Again, we’ve removed actual figures in order to protect the confidentiality of 8Ball. But what we can clearly see is that fewer than half of 8Ball’s conversions occur on the first user visit (47.94% to be specific). The rest are accounted for by people visiting more than one – in a handful of cases by people who visit 12 or more times before committing to buy
With the above data on path length in mind, it might come as a surprise that many of these multi touch point buyers actually make their many different channel visits in the same day.
Time lag tells us how much time passes (within the 30 day period than an assisted conversion path is tracked) between the first touch point and the sale.
Within Google Analytics, there are some limitations (albeit minor ones) to this data:
- Assisted conversion paths can only go back as far as 30 days. So if someone has first visited your site more than 30 days ago, their first touch point won’t be showing up. Instead it will be the first touch point within the last 30 days.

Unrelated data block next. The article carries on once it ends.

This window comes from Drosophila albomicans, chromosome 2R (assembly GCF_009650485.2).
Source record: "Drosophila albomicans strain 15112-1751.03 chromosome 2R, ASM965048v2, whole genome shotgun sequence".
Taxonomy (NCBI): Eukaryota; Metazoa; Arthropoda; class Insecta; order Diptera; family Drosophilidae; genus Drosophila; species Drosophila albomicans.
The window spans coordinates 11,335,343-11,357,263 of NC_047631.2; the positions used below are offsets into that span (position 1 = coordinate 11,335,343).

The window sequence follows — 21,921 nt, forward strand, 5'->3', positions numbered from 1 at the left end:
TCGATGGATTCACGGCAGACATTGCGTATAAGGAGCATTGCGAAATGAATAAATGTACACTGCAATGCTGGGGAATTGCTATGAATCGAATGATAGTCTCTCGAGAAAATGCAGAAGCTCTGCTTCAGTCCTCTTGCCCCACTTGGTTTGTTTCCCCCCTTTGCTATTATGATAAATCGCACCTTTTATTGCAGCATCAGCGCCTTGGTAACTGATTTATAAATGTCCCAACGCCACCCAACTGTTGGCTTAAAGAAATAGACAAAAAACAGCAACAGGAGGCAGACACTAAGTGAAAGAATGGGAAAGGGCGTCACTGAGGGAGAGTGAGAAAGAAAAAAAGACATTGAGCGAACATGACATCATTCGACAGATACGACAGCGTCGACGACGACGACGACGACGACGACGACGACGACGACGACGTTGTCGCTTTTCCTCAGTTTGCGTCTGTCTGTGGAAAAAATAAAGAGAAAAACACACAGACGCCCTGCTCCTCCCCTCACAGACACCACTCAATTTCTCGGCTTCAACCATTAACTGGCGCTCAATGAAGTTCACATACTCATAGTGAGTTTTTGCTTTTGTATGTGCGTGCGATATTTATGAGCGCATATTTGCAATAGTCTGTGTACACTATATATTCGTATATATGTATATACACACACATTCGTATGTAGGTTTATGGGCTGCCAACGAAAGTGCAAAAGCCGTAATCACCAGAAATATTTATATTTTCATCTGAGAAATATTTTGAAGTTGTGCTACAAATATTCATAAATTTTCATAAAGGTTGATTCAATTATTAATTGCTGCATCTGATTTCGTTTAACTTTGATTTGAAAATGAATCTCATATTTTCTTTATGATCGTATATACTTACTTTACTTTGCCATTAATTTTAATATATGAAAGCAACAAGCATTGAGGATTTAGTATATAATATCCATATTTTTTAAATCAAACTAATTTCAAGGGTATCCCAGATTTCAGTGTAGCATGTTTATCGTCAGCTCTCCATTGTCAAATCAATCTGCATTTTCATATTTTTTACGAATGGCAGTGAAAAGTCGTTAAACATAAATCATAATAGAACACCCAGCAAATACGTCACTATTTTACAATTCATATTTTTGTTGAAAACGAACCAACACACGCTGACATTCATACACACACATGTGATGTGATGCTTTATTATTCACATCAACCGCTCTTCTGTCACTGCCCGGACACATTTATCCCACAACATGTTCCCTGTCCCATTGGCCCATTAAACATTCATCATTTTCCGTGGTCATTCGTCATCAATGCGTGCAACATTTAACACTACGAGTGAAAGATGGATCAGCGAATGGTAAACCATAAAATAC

- Data is 2 days out of date. Google acknowledges that data is 2 days behind within assisted conversions and advises users to take note of this when analysing.
Why Should You Care About Assisted Conversions?
Conversion attribution has always been challenging. If you only ever look as far as ‘last click attribution’ (i.e. you consider the last means by which someone arrived at your site to be the single reason they converted) you risk cutting off marketing channels you deem ineffective and then finding this has a knock on negative impact on your enquiries or sales from other channels.
Assisted conversions give you a fuller picture and enable you to see what’s actually driving sales and how users find you. The data makes it clear that, as we already knew, users shop around, and simply attributing a sale to the last visitor touch point is too narrow a focus and too simplistic a view in measuring the true value of your various digital marketing channels.